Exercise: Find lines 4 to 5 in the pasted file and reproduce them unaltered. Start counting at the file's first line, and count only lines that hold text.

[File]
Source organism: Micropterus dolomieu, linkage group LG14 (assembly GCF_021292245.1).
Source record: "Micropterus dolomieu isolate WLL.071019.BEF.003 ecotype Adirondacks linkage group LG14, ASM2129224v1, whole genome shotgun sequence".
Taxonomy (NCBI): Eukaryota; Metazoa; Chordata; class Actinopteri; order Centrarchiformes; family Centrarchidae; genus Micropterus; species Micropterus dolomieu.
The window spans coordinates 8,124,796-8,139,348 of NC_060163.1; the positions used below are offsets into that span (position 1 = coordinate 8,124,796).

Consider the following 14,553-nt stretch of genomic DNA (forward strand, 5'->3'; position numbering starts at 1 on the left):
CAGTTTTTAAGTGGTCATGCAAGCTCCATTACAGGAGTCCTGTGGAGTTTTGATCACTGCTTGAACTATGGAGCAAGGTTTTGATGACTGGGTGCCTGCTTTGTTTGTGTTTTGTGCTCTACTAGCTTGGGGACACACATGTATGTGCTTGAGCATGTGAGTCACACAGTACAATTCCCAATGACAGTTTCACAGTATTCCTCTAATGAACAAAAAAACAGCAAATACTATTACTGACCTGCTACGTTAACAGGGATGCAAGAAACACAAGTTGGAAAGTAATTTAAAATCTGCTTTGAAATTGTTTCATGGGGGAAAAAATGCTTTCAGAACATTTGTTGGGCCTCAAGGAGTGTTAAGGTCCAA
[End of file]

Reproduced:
The window spans coordinates 8,124,796-8,139,348 of NC_060163.1; the positions used below are offsets into that span (position 1 = coordinate 8,124,796).

Consider the following 14,553-nt stretch of genomic DNA (forward strand, 5'->3'; position numbering starts at 1 on the left):